The Priest did not participate in handing out the Eucharist today, but left the duties to two EMHC. Is this a liturgical abuse?
No. We have an elderly priest who cannot stand for long periods without something to steady himself (like the ambo or altar.) When it comes to distributing communion an EMHC takes his place.
The only alternative would be to have him sit during the distribution of communion.
Perhaps he was not feeling well and did not want to spread germs to the rest of the Assembly.
There could have been a good reason. One of our priests needs the assist of a cane to stand so he abstains from distributing communion to avoid accidentally profaning the Eucharist should he fall.
It would depend on WHY?
Our previous bishop never distributed communion because of health issues, and he’s not very old. There could be a very good reason for a celebrant not to distribute communion that you may never know. Give the priest the benefit of the doubt.
2004’s Redemptionis Sacramentum 157 says: “If there is usually present a sufficient number of sacred ministers for the distribution of Holy Communion, extraordinary ministers of Holy Communion may not be appointed. Indeed, in such circumstances, those who may have already been appointed to this ministry should not exercise it. The practice of those Priests is reprobated who, even though present at the celebration, abstain from distributing Communion and hand this function over to laypersons.”
Unless the priest had a good and sufficient reason for not distributing Holy Communion, he was engaging in a reprobated practice and displaying a reprehensible attitude, according to John Paul II in 1980: “Accordingly, a reprehensible attitude is shown by those priests who, though present at the celebration, refrain from distributing Communion and leave the task to the laity.” (Inaestimabile Donum 10)
What did he say when you asked him?
Was this a one time thing or a regular thing?
If its a one time thing then I’d say its pretty safe to assume either he was ill or physically hurt.
If its a regular thing then you might want to politely ask if he’s ok.
That is a very good point that few seem to ever think about.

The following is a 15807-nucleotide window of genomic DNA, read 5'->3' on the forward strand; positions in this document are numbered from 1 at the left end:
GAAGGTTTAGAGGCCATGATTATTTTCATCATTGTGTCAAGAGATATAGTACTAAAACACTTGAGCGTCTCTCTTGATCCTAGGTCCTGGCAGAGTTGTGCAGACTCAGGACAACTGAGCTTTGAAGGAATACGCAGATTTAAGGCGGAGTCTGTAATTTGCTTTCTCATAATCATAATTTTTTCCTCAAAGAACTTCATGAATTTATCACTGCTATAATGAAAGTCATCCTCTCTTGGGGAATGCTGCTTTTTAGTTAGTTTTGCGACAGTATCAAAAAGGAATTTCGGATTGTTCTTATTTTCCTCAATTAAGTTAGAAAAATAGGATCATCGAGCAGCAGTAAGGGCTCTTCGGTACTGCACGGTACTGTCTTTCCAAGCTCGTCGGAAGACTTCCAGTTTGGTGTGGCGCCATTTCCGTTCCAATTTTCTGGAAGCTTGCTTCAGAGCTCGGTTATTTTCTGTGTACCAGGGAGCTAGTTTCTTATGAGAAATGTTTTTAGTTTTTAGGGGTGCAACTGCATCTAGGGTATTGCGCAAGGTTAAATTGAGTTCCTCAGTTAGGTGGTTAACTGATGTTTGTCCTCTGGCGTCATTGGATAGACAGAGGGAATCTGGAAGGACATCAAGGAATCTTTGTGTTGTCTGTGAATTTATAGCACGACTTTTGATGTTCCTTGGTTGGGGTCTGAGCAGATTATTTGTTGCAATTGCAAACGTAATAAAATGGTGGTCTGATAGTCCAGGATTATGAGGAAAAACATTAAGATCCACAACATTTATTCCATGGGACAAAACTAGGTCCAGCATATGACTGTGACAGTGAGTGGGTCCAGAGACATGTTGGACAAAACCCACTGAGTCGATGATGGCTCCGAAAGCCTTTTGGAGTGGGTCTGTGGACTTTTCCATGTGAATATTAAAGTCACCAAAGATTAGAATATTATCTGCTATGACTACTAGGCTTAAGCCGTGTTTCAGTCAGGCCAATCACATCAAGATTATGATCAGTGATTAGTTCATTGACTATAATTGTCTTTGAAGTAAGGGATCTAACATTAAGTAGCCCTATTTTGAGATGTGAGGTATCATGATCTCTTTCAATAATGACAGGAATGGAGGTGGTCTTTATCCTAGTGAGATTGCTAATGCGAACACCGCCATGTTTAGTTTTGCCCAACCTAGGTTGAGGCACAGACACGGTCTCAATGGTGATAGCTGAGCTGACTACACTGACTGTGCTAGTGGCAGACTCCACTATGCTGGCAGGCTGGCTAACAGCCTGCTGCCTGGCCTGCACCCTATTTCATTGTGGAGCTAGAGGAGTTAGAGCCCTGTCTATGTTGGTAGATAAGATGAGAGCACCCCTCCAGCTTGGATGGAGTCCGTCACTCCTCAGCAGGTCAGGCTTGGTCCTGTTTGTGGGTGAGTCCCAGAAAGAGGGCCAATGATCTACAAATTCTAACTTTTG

This is the first time I attended Mass at this Church as I was out of town.
The priest seemed capable and healthy enough to distribute Communion. He appeared in his mid 50’s and did not walk with a cane.
The Mass was lightly attended, so Communion took less than 5 minutes to distribute.
As the Communion was being distributed, the Celebrant was sitting down. Just thought it was odd.
Not all disabilities are obvious. As I said before, give him the benefit of te doubt.
Early stages of Parkinson’s. e.g…
Also carpal tunnel.
Certain meds cause numbing of the hands.
HIV + or Hepatitis.
Circulatory disorders. Raynauds. A broken wrist that is not quite healed yet.
I’m beginning to think that Catholic churches shouldn’t allow visitors at Mass unless they sign a pledge that they will not make judgements about the priests, the EMHCs, the musicians, the congregation, the ushers, the greeters, the altar servers, etc.
For the last few months, a priest has been saying Mass at our parish (while we’ve been waiting for our new parochial vicar to be assigned). This priest suffers from a neuromuscular disorder, caused by a car accident several years ago, and he doesn’t do a lot of things. Last week, one of our deacons stepped forward to assist him with Holy Communion. The deacon was not dressed in his vestments, and anyone visiting might have been shocked wondering why this mere man was taking Hosts out of the Tabernacle, distributing Hosts to the EMHCs, taking care of the Body of Christ after the Communion, etc. It’s too bad he wasn’t wearing his deacon clothes, or a big sign that said, “I have the privilege of taking care of these duties because I am an ordained deacon.” I was thankful he was there to help this priest, who, BTW, is an inspiration to everyone with his cheerfulness and courage.
Just sit on it.
So, should we give the priest the benefit of the doubt or not?
Unless you know for a fact that there was not “a good and sufficient reason**” **for him not to distribute communion, yes.
The priest at our Sunday evening Mass did not serve…He seems in poor health and does sit behind the altar for most of the service. He does use a cane and can be unstable of gait at times…
Is this something I need to know? Can’t I just be OK with it, operating under the belief that my priest knows his situation best?
That’s my point, I guess I’m not putting it clearly. I know there are lots of liturgical abuses around and we should be vigilant. But I think we sometimes are too ready to jump on something and presume the worst instead of the better. When the OP saw that the priest wasn’t distributing communion his (her?) first thought was not “is he in poor health” but “is he doing something wrong”. Even if he was a regular parishoner and not a visitor he could still have a charitable attitude and presume that the priest was doing what he should be doing, given circumstances that only he and his doctor and/or confessor know for sure.